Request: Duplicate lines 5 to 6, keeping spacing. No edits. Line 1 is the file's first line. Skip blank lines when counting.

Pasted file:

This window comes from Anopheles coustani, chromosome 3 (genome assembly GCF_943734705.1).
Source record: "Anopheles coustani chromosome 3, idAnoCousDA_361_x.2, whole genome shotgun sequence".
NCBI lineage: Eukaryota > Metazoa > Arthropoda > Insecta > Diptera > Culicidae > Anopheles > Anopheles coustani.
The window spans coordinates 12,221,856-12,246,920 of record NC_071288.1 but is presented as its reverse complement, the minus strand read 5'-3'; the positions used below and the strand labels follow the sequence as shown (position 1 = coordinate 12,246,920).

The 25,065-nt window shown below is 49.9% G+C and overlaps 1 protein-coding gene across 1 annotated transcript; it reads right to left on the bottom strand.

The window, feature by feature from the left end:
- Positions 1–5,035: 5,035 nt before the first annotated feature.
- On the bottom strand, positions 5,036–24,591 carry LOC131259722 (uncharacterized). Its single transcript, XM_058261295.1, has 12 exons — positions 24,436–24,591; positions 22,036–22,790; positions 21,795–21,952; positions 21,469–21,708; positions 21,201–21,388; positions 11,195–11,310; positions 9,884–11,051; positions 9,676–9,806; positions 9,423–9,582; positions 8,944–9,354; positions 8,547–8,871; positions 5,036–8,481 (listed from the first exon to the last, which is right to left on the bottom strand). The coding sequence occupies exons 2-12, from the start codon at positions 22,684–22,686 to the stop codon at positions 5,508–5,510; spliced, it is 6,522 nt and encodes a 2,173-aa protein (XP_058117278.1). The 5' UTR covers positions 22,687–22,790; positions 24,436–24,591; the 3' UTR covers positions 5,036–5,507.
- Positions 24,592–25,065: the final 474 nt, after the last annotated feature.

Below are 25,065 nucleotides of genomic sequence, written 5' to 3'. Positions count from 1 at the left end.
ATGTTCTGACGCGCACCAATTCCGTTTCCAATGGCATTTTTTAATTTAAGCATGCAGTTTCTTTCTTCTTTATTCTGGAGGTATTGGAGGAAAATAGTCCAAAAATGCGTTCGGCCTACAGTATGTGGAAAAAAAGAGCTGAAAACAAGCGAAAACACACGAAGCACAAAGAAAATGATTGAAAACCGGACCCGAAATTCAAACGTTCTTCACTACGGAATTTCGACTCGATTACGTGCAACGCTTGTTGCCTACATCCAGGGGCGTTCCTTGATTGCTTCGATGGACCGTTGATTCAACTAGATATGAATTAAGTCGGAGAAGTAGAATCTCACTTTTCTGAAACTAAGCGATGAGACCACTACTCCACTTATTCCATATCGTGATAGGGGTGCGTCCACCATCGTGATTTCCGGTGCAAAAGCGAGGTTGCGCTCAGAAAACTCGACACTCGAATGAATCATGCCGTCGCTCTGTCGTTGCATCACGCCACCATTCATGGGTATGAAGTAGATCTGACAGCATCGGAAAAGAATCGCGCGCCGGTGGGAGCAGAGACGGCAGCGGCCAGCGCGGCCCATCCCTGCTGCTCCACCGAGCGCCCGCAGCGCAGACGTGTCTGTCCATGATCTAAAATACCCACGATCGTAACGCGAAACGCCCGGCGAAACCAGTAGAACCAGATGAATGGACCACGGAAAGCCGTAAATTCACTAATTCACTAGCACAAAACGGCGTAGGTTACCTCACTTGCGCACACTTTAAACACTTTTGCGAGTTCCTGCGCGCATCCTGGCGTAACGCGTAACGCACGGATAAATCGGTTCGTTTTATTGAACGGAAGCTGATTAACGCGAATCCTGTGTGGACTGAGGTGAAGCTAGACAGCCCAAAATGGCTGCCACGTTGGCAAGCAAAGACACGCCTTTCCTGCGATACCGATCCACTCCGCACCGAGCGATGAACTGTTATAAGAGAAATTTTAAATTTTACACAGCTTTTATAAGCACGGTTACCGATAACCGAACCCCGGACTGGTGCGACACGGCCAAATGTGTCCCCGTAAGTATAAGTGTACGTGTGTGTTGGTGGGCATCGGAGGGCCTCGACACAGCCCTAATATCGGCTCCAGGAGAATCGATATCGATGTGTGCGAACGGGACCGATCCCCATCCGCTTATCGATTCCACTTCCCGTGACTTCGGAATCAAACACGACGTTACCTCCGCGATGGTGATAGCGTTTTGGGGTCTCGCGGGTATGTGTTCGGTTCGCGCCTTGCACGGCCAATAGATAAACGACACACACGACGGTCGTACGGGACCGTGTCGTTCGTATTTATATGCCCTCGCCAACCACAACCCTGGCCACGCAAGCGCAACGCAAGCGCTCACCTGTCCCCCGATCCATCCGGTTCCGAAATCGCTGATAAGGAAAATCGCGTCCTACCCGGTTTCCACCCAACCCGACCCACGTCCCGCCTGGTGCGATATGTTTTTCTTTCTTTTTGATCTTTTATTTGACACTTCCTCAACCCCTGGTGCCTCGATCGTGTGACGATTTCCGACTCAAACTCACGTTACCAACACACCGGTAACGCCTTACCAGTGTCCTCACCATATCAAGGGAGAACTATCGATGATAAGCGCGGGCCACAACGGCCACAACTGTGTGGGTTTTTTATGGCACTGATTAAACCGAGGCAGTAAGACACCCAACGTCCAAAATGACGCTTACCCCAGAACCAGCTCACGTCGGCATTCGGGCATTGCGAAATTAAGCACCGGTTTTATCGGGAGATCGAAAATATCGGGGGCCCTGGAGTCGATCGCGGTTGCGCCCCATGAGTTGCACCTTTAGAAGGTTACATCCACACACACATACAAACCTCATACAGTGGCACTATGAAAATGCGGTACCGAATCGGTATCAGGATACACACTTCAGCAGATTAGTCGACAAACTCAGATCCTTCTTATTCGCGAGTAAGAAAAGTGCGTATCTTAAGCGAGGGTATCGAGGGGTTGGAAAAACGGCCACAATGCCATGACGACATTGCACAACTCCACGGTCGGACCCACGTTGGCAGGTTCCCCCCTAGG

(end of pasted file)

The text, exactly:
The 25,065-nt window shown below is 49.9% G+C and overlaps 1 protein-coding gene across 1 annotated transcript; it reads right to left on the bottom strand.

The window, feature by feature from the left end: